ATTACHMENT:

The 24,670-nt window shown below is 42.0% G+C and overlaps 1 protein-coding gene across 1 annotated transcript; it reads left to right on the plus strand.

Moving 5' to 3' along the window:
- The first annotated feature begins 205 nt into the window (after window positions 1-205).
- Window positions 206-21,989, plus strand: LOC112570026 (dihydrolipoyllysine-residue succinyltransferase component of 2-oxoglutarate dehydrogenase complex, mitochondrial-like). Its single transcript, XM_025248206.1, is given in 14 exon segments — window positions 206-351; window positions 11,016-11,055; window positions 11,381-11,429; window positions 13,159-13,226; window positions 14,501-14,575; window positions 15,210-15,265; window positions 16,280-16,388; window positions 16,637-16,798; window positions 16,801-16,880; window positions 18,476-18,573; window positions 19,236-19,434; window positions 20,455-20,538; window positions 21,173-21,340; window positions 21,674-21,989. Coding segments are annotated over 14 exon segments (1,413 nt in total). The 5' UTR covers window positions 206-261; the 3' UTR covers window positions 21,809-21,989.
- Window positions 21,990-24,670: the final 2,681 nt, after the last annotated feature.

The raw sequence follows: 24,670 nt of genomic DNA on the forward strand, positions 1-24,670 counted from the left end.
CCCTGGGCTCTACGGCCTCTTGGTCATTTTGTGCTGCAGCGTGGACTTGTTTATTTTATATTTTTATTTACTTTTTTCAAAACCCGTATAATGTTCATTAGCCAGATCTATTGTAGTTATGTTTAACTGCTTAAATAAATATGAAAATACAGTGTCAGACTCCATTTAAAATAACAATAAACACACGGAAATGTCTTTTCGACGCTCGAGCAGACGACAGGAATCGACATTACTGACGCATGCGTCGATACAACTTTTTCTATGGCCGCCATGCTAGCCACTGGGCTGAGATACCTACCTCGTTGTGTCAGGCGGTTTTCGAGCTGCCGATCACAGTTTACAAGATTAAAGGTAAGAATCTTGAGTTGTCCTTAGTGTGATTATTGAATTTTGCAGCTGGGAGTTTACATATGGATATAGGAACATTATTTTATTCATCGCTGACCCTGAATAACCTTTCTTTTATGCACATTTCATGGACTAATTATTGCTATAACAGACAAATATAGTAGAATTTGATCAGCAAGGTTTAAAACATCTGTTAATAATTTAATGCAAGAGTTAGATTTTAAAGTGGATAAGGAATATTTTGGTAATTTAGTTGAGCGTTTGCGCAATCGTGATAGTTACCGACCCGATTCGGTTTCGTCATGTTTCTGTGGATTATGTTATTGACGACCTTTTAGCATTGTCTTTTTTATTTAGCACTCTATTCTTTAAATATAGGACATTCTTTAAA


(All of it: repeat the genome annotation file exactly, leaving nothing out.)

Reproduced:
The 24,670-nt window shown below is 42.0% G+C and overlaps 1 protein-coding gene across 1 annotated transcript; it reads left to right on the plus strand.

Moving 5' to 3' along the window:
- The first annotated feature begins 205 nt into the window (after window positions 1-205).
- Window positions 206-21,989, plus strand: LOC112570026 (dihydrolipoyllysine-residue succinyltransferase component of 2-oxoglutarate dehydrogenase complex, mitochondrial-like). Its single transcript, XM_025248206.1, is given in 14 exon segments — window positions 206-351; window positions 11,016-11,055; window positions 11,381-11,429; window positions 13,159-13,226; window positions 14,501-14,575; window positions 15,210-15,265; window positions 16,280-16,388; window positions 16,637-16,798; window positions 16,801-16,880; window positions 18,476-18,573; window positions 19,236-19,434; window positions 20,455-20,538; window positions 21,173-21,340; window positions 21,674-21,989. Coding segments are annotated over 14 exon segments (1,413 nt in total). The 5' UTR covers window positions 206-261; the 3' UTR covers window positions 21,809-21,989.
- Window positions 21,990-24,670: the final 2,681 nt, after the last annotated feature.

The raw sequence follows: 24,670 nt of genomic DNA on the forward strand, positions 1-24,670 counted from the left end.
CCCTGGGCTCTACGGCCTCTTGGTCATTTTGTGCTGCAGCGTGGACTTGTTTATTTTATATTTTTATTTACTTTTTTCAAAACCCGTATAATGTTCATTAGCCAGATCTATTGTAGTTATGTTTAACTGCTTAAATAAATATGAAAATACAGTGTCAGACTCCATTTAAAATAACAATAAACACACGGAAATGTCTTTTCGACGCTCGAGCAGACGACAGGAATCGACATTACTGACGCATGCGTCGATACAACTTTTTCTATGGCCGCCATGCTAGCCACTGGGCTGAGATACCTACCTCGTTGTGTCAGGCGGTTTTCGAGCTGCCGATCACAGTTTACAAGATTAAAGGTAAGAATCTTGAGTTGTCCTTAGTGTGATTATTGAATTTTGCAGCTGGGAGTTTACATATGGATATAGGAACATTATTTTATTCATCGCTGACCCTGAATAACCTTTCTTTTATGCACATTTCATGGACTAATTATTGCTATAACAGACAAATATAGTAGAATTTGATCAGCAAGGTTTAAAACATCTGTTAATAATTTAATGCAAGAGTTAGATTTTAAAGTGGATAAGGAATATTTTGGTAATTTAGTTGAGCGTTTGCGCAATCGTGATAGTTACCGACCCGATTCGGTTTCGTCATGTTTCTGTGGATTATGTTATTGACGACCTTTTAGCATTGTCTTTTTTATTTAGCACTCTATTCTTTAAATATAGGACATTCTTTAAA